The content consists of McCauley's manuscript account of his experiences in the First World War, a scrapbook of newspaper cuttings of the account's serialization in the Isle of Man Examiner (July 1932 - November 1932), newspaper cuttings of 'My Boy...' series in the Isle of Man Examiner (1939), correspondence regarding the diary and its possible publication (including a letter from Ernest Bevin, General Secretary of the Transport and General Workers' Union) and an issue of the magazine Manx Life of January-February 1981 which carried a feature on 'A Manxman's War' (pages 22-29).
Papers of John McCauley
- This material is held at
- ReferenceIM 147 MS 10129
- Dates of Creation1932-1981
- Name of Creator
- Language of MaterialEnglish
- Physical Description1 folder of loose leaf items
- Digital Materials
John McCauley shortly after enlistment c.1914. Reference number: PG/7058/3.
- Digital Content
Scope and Content
Administrative / Biographical History
John McCauley (1895-1980) was a Manx soldier who fought in the First World War (1914-1918) and later went on to write down his personal experiences. Born in Douglas, McCauley immediately volunteered once war broke out and joined the Border Regiment. His company was shipped from Southampton to Le Havre and then by small boats up the Seine to Rouen: from there the troops marched to a village near Murville and then on to the German trenches. McCauley saw many horrors whilst at the front and sustained a serious leg injury from flying shrapnel. Brought back to Britain, McCauley met his future wife while recovering at St Thomas’s, London. Edith Mary Abell (c.1893-1990), a chambermaid at the Charing Cross Hotel, met McCauley while visiting a fellow patient. The couple married him on 19 May 1917. Once he was fully recovered John was sent back to the Western Front, remaining until the end of the war in 1918.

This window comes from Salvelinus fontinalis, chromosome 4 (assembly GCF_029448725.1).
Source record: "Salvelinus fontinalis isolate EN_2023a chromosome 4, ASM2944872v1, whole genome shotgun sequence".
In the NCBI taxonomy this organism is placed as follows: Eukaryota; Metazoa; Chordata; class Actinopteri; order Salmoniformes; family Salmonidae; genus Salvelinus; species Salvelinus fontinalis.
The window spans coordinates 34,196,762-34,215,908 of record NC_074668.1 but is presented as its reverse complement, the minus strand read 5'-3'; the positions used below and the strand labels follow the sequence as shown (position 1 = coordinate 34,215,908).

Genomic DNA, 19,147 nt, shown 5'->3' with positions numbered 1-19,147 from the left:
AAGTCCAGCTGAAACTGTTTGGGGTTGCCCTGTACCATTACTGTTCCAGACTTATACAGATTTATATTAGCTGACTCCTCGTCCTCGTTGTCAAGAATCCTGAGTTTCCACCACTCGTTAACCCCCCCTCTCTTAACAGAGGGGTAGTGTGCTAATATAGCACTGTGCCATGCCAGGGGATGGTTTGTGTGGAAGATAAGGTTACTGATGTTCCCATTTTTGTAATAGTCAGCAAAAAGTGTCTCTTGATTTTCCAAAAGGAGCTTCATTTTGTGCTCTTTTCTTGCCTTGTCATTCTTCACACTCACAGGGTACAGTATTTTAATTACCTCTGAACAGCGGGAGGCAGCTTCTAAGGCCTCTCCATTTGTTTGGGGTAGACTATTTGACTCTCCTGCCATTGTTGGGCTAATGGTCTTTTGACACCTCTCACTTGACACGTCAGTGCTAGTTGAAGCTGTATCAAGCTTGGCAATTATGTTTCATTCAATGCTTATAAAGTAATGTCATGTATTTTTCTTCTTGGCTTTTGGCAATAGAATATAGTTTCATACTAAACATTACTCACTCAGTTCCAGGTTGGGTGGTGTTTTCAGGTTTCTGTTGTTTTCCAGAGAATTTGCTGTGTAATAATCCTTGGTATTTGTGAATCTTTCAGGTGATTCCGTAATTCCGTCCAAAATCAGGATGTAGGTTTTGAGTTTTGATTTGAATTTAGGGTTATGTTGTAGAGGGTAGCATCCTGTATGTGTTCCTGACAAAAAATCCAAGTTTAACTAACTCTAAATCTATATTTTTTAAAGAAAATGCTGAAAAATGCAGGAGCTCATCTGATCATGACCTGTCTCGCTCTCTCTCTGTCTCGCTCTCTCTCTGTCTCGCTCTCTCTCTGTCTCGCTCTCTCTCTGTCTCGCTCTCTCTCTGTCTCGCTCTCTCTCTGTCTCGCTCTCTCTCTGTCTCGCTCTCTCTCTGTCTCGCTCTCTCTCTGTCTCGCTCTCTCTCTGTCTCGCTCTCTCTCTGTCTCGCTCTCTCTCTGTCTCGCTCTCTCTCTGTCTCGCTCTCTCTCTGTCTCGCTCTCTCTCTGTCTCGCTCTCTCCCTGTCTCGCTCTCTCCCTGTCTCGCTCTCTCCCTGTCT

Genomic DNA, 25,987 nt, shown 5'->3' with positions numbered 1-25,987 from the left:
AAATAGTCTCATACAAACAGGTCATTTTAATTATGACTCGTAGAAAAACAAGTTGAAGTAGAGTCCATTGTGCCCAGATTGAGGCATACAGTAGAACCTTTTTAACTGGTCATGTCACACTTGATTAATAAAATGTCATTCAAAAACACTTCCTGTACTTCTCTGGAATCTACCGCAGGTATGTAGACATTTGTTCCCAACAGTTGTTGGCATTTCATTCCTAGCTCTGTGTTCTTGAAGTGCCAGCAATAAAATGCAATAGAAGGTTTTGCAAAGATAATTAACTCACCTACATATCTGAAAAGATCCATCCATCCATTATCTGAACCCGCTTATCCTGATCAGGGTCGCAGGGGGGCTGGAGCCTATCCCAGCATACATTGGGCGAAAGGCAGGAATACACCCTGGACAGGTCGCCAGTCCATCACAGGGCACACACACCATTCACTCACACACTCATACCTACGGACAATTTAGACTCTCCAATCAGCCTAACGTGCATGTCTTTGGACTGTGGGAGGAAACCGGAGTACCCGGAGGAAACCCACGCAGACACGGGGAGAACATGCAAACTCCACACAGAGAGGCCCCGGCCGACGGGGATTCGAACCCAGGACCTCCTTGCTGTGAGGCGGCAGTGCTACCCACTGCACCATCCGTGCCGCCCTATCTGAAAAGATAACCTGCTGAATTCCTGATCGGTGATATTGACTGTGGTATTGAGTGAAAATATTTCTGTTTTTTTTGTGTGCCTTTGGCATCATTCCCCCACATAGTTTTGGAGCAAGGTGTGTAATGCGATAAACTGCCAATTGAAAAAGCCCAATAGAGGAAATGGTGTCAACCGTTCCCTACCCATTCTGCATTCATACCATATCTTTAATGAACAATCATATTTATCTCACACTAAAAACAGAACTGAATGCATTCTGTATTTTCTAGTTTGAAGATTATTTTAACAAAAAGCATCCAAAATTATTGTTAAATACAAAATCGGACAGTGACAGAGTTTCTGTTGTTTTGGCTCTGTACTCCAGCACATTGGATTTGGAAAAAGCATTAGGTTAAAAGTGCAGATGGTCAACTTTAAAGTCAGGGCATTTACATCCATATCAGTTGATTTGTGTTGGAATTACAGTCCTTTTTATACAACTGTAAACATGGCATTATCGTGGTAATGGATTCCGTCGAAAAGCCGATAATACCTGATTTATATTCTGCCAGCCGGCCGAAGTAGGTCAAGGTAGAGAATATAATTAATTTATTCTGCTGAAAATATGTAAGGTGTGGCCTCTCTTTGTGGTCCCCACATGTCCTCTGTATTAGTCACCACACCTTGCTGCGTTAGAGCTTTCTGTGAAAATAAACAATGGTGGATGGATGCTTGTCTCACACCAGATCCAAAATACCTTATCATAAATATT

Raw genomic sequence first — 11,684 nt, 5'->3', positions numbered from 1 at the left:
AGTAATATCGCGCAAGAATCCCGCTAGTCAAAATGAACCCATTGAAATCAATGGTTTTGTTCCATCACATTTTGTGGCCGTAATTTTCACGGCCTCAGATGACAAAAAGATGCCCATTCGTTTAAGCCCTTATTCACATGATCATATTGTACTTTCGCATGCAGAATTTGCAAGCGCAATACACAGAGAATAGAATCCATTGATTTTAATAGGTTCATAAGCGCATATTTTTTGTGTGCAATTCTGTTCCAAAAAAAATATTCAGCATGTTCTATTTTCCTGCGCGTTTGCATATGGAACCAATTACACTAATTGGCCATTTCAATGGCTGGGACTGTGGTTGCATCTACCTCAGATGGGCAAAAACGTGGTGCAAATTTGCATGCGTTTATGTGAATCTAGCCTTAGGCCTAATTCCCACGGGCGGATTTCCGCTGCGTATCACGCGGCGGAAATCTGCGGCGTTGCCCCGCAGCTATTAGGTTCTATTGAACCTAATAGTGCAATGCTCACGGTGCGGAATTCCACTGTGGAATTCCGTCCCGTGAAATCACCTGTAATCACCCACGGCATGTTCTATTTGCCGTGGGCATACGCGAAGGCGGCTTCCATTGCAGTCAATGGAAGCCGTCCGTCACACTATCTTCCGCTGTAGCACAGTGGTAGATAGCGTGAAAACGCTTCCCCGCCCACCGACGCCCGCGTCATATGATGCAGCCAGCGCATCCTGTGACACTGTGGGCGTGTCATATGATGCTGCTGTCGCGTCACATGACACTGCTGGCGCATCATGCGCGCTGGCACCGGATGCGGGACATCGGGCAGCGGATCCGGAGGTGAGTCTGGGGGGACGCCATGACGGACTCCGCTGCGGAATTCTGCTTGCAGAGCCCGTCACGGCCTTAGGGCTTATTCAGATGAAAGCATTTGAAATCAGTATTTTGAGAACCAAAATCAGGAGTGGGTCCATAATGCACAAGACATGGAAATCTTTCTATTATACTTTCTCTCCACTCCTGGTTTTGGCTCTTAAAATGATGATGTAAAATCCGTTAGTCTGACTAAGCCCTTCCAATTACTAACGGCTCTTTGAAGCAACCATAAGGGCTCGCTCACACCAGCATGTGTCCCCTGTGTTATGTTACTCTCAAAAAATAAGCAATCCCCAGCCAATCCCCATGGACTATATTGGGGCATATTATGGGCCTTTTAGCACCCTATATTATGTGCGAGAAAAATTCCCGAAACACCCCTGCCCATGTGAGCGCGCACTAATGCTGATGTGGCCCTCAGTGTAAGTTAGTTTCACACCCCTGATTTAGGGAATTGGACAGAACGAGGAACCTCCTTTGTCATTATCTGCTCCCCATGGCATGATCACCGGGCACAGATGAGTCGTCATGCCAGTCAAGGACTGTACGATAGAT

Returning to Britain the McCauleys lived in London for nine years with John working as a railway worker. By the late 1920s the couple with their two daughters moved back to the Isle of Man. John found work at the brass and ironworks Gelling’s Foundry, Douglas. In the early 1930s McCauley decided to record his own experience of war in an attempt to give an intimate glimpse into the mind of an ordinary soldier. The project resulted in a series of weekly articles throughout July to November 1932 published in the Isle of Man Examiner. After his time at Gelling’s McCauley and his wife worked as caretakers at the White Hoe Hospital, Braddan, before he worked for thirty years in the carpet department at R.C. Cain’s store, Duke Street, Douglas. During the Second World War McCauley was a lieutenant in the Home Guard. He served as chairman and secretary for the Isle of Man branch of the Royal British Legion and took a keen interest in Labour politics. McCauley died in 1980 at the age of 84 at White Hoe Hospital.
In 2005 John McCauley’s story was featured in the Channel 4 television series ‘Not Forgotten’ (episode four - Survivors), a programme examining the attitudes to war of those who fought in the Great War and the effect their experiences had on their families.
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The biographical information was gathered from Dollin Kelly’s (ed.) New Manx Worthies (2006:300-302) and the Manx newspaper the Isle of Man Examiner (20 April 1999 & 6 December 2005) .
Fonds-level description created by Eleanor Williams (MNH Project Archivist), January 2016.